Title

The Effect of Photoshop on the Ability to Differentiate between Original, Semi-Edited, and Mildly Edited Photos in High School Students

School Name

Spring Valley High School

Grade Level

10th Grade

Presentation Topic

Sociology

Presentation Type

Non-Mentored

Abstract

With the introduction of digital technology, the forgery of digital images has become a recurring issue for the public. The purpose of this experiment was to conclude the percentage of people who are able to differentiate between original and edited images. It was hypothesized that as the validity of images decrease, the average amount of participants who are able to correctly differentiate between the original and edited images would decrease. Sixty different images were captured, then edited with the software, Adobe Photoshop CC. Three Google Forms were created for testing, with twenty images on each form. All three types of images were evenly distributed to each form. Participants were collected and randomly assigned an order for testing. The forms were then distributed to each group and data was collected. There was a significant difference in the mean of the original group and the semi-edited and mildly-edited groups. A One-Way ANOVA was run with an alpha value of 0.05 for the three levels. The resulting p value was found to be < 0.01. The results concluded that the data collected was significant. A Tukey test was then performed for each level of editing (original, semi-edited, and mildly-edited). The results concluded that there was a significant difference between the original and the other two groups, but there was no significant difference between the semi-edited and mildly-edited image groups. This experiment shows that the majority of the population is unable to tell the difference between original and edited images.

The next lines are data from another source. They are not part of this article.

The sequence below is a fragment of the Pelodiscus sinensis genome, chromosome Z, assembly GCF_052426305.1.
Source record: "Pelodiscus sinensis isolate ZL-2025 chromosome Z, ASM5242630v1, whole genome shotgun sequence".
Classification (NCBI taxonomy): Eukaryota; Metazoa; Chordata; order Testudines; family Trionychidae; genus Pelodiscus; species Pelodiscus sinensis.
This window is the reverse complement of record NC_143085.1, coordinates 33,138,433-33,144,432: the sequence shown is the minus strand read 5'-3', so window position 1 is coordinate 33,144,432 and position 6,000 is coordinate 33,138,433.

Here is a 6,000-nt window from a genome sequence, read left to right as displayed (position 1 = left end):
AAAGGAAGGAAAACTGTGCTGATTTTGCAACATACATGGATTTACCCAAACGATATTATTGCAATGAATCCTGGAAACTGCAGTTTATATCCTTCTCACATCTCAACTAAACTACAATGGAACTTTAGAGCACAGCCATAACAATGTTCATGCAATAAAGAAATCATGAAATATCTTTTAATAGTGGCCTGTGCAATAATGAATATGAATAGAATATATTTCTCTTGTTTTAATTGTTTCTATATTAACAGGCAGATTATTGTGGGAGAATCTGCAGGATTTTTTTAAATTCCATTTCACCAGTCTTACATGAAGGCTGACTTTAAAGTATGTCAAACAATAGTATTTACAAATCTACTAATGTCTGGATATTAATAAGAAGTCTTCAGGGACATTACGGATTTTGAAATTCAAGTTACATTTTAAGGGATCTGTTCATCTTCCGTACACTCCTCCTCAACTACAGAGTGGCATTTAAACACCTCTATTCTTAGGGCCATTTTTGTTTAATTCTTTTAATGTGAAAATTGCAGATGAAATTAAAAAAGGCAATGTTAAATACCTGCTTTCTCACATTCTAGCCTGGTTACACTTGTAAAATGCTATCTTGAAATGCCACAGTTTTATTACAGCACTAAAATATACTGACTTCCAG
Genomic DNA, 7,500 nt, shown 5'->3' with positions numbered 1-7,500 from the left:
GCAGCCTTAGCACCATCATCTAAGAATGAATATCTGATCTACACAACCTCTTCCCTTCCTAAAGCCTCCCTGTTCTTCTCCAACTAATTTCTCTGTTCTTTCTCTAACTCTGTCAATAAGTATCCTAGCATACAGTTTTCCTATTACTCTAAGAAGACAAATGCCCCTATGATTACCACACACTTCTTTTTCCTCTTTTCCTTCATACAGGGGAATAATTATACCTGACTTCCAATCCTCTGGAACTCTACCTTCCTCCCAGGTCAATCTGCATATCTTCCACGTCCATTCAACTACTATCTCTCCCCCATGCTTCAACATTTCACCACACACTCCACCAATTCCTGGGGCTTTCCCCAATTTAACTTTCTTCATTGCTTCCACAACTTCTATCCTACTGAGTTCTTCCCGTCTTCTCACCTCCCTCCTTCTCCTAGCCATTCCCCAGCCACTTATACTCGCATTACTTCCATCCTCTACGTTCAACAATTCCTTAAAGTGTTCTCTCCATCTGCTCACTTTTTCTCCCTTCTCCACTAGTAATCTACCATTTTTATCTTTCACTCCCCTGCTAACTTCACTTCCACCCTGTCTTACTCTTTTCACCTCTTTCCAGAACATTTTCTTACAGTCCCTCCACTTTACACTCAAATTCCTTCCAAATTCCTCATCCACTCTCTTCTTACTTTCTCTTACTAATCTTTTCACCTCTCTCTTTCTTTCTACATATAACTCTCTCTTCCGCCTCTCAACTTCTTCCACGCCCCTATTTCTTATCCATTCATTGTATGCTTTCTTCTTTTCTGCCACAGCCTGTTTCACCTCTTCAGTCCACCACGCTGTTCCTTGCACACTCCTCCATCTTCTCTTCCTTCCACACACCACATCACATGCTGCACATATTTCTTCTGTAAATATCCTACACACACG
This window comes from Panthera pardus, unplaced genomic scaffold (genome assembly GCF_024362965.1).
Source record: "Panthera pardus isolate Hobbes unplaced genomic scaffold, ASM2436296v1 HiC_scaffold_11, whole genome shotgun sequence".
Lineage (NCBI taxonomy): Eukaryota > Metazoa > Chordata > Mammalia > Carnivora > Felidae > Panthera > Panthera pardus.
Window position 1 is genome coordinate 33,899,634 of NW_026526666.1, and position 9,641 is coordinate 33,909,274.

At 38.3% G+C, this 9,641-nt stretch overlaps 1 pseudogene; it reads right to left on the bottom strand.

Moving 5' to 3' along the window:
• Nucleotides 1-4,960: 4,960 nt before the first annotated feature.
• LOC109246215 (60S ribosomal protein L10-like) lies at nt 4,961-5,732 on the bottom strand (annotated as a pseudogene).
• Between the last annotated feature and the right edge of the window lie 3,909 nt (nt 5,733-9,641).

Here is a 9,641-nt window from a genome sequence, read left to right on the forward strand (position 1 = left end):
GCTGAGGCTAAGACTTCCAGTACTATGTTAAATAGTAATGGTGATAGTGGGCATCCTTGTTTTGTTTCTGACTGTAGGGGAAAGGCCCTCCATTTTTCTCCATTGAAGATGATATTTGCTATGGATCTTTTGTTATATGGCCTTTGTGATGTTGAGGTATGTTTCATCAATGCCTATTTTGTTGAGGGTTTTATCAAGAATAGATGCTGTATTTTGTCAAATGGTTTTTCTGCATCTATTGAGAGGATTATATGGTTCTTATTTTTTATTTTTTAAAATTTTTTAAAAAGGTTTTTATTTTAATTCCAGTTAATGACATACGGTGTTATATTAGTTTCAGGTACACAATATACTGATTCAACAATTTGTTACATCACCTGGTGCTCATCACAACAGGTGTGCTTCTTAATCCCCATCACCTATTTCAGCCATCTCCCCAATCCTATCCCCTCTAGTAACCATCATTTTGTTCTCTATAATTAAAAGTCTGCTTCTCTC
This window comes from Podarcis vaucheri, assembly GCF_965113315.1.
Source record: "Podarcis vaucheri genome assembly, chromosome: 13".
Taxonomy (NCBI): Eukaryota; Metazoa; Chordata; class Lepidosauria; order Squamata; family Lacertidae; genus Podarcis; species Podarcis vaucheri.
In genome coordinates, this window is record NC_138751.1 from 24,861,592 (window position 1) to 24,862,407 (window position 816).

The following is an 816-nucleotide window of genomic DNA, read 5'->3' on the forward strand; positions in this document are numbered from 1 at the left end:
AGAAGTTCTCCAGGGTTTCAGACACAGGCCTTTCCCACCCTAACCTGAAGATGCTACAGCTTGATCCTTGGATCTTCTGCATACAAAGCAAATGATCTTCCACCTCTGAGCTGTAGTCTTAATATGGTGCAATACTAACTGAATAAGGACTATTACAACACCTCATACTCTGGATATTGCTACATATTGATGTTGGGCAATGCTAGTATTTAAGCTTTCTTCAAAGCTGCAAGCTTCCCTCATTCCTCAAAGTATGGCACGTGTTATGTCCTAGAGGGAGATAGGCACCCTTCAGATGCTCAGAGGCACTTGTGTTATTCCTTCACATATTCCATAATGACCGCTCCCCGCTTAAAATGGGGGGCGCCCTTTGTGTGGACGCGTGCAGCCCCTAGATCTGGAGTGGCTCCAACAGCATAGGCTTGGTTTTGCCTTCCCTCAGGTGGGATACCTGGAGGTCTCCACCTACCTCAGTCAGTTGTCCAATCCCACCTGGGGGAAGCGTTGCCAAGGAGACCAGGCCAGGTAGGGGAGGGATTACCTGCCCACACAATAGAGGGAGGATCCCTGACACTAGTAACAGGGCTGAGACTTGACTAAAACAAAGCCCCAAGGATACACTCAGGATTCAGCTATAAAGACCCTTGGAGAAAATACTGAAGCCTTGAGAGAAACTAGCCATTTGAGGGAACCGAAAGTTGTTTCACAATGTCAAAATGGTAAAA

Location

Founders Hall 251 C

Start Date

3-30-2019 11:45 AM

Presentation Format

Oral and Written

Group Project

No

COinS
 
Mar 30th, 11:45 AM

The Effect of Photoshop on the Ability to Differentiate between Original, Semi-Edited, and Mildly Edited Photos in High School Students

Founders Hall 251 C

With the introduction of digital technology, the forgery of digital images has become a recurring issue for the public. The purpose of this experiment was to conclude the percentage of people who are able to differentiate between original and edited images. It was hypothesized that as the validity of images decrease, the average amount of participants who are able to correctly differentiate between the original and edited images would decrease. Sixty different images were captured, then edited with the software, Adobe Photoshop CC. Three Google Forms were created for testing, with twenty images on each form. All three types of images were evenly distributed to each form. Participants were collected and randomly assigned an order for testing. The forms were then distributed to each group and data was collected. There was a significant difference in the mean of the original group and the semi-edited and mildly-edited groups. A One-Way ANOVA was run with an alpha value of 0.05 for the three levels. The resulting p value was found to be < 0.01. The results concluded that the data collected was significant. A Tukey test was then performed for each level of editing (original, semi-edited, and mildly-edited). The results concluded that there was a significant difference between the original and the other two groups, but there was no significant difference between the semi-edited and mildly-edited image groups. This experiment shows that the majority of the population is unable to tell the difference between original and edited images.